Bombs kill by sound, if you want to look at it that way
Bombs kill via a shock wave. A compression of air due to the expansion of whatever that defines the bomb. If strong enough, things can be carried by that shock wave — like shrapnel. But, if the shock wave itself is strong enough, it kills and destroys. A nuclear bomb is a great example. After the radiation (in the first gazzillionth of a second), what happens next is a shock wave that flattens everything for some distance from the detonation.
And another word for a shock wave is sound.
What we hear with our ears is nothing more than a series of very gentle shock waves. Some, a single sharp wave (like the clap of hands); others, a continuous susurration of sinusoids (speech, or a tuning fork).
So, can you kill with sound? Yup, happens with bombs all the time.
but, what's doing the killing and what is being killed?
GrandmasterB and Burki correctly points out that Synalpheus pinkfloydi (known as the "Pink Floyd Pistol Shrimp," whomever named the little bounder must have just returned from a concert) can kill by snapping its claw near its prey. Very small prey. We humans can kill things that small, too, by clapping near them. Gnats, for example, can be killed via clapping concussion.
If, on the other hand, you want to kill a human (by means other than biblical elephant stomping and lion eating, different kinds of sounds were involved in that incident, like tummy growling and angry elephant honking... I love that story) then we need to create considerably more sound.
Fast and Furious
Part of the problem is that you need both amplitude and frequency. And you need a lot of both. A sharp explosion can be thought of as half a sine wave (it's more than that, but I'm simplifying). The amplitude is magnificent, but so is the frequency, demonstrated by how fast the sound level climbs from zero to its maximum amplitude. The lower the frequency (a slower climb to that maximum), the easier it is for a body to absorb it and the greater the amplitude must be to kill.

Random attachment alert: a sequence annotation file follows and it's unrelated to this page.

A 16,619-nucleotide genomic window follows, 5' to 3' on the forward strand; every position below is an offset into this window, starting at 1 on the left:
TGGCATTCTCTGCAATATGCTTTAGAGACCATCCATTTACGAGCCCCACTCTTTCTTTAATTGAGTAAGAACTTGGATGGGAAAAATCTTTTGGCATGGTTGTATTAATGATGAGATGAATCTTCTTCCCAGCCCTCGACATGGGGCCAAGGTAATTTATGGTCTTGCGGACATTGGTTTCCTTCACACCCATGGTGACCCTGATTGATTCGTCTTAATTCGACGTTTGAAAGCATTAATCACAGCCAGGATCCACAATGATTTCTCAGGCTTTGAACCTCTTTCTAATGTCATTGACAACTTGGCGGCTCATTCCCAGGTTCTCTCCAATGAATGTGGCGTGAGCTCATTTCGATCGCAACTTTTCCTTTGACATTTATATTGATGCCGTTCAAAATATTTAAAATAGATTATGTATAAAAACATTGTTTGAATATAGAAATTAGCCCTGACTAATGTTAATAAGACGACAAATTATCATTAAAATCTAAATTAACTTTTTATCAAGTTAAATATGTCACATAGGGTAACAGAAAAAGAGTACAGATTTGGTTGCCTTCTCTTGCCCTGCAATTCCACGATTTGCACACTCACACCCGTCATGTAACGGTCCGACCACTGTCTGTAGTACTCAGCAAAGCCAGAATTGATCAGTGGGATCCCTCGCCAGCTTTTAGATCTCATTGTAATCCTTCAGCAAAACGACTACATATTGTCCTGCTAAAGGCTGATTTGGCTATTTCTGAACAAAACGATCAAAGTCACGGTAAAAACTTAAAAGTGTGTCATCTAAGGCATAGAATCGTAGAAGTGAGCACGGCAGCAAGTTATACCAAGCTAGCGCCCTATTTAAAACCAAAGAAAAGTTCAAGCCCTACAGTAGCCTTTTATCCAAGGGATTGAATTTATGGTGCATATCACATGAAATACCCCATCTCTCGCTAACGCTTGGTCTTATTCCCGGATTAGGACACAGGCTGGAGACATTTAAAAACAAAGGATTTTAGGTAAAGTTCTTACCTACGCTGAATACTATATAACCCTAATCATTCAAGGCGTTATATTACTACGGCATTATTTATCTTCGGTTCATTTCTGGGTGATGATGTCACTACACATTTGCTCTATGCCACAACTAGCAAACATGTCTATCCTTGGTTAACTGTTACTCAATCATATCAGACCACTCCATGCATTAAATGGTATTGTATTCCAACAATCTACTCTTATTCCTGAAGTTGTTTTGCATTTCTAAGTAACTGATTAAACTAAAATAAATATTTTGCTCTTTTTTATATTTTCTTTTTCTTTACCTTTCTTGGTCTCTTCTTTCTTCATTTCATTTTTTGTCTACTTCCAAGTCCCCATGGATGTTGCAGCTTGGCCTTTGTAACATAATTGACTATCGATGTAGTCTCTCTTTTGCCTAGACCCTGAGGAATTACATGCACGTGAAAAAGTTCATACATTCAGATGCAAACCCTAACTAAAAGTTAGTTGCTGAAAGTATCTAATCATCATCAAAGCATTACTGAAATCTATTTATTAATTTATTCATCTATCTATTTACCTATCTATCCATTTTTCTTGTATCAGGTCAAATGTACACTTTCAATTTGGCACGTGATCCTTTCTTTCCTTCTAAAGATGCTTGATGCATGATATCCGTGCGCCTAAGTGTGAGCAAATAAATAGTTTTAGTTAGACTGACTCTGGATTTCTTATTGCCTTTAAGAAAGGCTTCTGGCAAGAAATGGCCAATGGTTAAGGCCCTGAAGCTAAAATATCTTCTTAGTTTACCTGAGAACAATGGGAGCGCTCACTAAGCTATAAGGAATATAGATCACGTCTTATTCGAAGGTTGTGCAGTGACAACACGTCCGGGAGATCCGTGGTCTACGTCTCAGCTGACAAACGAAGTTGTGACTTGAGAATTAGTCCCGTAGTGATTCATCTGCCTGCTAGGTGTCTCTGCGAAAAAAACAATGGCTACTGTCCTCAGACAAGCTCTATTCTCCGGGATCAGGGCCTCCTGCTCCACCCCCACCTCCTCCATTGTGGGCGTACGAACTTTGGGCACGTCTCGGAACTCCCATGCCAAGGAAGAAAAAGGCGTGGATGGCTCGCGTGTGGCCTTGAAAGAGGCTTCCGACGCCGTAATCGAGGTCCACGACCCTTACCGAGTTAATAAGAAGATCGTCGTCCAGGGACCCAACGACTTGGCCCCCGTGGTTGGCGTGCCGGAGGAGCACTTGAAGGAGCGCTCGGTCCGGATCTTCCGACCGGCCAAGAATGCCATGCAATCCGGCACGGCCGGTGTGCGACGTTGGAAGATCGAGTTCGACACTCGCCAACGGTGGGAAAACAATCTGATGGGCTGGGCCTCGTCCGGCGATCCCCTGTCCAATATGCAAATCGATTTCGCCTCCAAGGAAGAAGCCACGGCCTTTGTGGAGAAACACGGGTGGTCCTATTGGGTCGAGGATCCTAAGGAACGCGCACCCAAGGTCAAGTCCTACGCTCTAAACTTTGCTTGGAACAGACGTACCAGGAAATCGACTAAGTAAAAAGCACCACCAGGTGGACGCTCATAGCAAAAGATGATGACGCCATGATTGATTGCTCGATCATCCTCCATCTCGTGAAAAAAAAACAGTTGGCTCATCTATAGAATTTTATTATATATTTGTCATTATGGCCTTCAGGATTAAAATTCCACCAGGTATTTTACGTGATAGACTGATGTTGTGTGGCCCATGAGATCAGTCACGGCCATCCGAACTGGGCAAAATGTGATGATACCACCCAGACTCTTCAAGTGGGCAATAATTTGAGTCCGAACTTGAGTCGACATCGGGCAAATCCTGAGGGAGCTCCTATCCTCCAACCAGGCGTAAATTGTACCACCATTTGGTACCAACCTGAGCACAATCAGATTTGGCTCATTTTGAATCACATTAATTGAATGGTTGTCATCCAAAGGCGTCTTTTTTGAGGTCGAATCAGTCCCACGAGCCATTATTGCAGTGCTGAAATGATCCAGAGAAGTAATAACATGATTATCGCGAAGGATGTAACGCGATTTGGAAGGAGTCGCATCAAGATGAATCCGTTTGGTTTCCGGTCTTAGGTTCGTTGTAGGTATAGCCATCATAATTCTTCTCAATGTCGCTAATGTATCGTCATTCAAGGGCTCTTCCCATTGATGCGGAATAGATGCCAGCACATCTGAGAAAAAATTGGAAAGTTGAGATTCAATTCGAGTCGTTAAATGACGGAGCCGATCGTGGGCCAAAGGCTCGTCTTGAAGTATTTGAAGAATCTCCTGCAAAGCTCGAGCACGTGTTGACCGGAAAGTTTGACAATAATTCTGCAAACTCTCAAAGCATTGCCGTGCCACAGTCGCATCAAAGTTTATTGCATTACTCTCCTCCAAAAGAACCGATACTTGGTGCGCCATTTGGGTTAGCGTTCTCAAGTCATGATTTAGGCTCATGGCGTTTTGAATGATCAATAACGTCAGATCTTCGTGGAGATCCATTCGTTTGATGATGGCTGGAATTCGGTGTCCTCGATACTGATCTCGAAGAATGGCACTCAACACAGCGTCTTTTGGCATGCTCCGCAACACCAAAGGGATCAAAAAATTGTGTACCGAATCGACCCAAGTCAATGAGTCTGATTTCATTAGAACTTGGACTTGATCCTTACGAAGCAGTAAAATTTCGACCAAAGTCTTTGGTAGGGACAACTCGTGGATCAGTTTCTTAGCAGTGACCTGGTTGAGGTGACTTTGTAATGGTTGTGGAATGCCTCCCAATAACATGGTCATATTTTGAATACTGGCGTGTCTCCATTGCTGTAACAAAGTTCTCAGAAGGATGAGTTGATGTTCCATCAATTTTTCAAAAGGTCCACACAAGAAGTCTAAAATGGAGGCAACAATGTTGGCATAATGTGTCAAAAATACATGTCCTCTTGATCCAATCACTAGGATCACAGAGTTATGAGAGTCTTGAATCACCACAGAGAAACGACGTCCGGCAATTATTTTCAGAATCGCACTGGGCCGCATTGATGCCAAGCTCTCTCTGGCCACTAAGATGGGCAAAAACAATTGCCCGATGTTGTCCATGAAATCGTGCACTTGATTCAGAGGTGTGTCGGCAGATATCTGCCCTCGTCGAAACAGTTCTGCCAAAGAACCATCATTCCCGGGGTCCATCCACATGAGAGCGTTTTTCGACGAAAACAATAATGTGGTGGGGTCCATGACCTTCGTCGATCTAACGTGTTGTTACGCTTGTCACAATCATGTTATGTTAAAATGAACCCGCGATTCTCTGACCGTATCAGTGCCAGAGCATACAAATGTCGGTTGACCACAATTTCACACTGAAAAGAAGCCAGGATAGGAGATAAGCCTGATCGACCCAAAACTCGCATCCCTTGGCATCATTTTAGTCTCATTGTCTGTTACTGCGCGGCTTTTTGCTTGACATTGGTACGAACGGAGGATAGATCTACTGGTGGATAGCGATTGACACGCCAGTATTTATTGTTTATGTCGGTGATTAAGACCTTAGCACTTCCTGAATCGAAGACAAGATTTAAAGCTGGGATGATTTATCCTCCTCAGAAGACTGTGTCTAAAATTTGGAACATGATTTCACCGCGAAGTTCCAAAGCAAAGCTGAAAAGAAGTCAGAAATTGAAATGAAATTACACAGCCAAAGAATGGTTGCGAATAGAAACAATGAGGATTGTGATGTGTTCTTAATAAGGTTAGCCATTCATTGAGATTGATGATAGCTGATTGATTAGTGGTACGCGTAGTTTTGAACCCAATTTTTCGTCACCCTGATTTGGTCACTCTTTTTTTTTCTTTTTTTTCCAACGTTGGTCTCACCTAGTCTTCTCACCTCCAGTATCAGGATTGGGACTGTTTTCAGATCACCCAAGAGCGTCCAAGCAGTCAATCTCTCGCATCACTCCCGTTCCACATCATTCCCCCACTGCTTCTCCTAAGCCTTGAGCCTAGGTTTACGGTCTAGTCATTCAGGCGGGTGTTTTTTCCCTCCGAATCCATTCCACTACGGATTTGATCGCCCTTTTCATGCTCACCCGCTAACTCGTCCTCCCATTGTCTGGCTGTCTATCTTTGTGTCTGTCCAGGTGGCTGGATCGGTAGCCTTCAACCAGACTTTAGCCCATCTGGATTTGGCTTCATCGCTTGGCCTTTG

This is why bombs can kill but you little brother's stereo can't.
Possible but Impractical
Can sound kill you? The short answer is “yes” — and, rather shockingly, the European Space Agency says that it now has such a sonic weapon in its arsenal that, if it was so inclined, could kill you. (Source)
What the ESA has is a huge air horn used to test satellites against the noise (read: vibration) caused during launch. Stand in front of it and you die. But if you visit that site you'll see the horn is as tall as a human. And that's the problem. There's a lot of human to kill and we can often withstand a baseball bat to the head — and it takes a honking (pun intended) lot of sound to exceed the impact force of a baseball bat.
As the size of your target animal decreases, the likelihood that the source animal can create noise of high enough amplitude and frequency that it will kill increases.
As the size of your target animal increases, the likelihood that the source animal can create noise of high enough amplitude and frequency that it will kill decreases.
My guess is that the sound energy required increases exponentially with the size of the creature you intend to kill. Meaning you very quickly get to the point that the source animal can't create enough sound to kill the target. I suppose you could suggest that the foot of the elephant that killed that poacher constituted a shock wave of a sort — but consider the size and weight of the elephant compared to its prey! On the flip side, Synalpheus pinkfloydi might give us a nasty pinch, but the sound it uses to kill its prey simply sounds cute to a human.
Therefore, I'm going to say no. It's implausible that an animal could cause enough sound to kill a target animal. Unless you artistically consider the impact of an elephant's foot to be "sound." But if you want to use this as a super power, I might point you to The Spleen.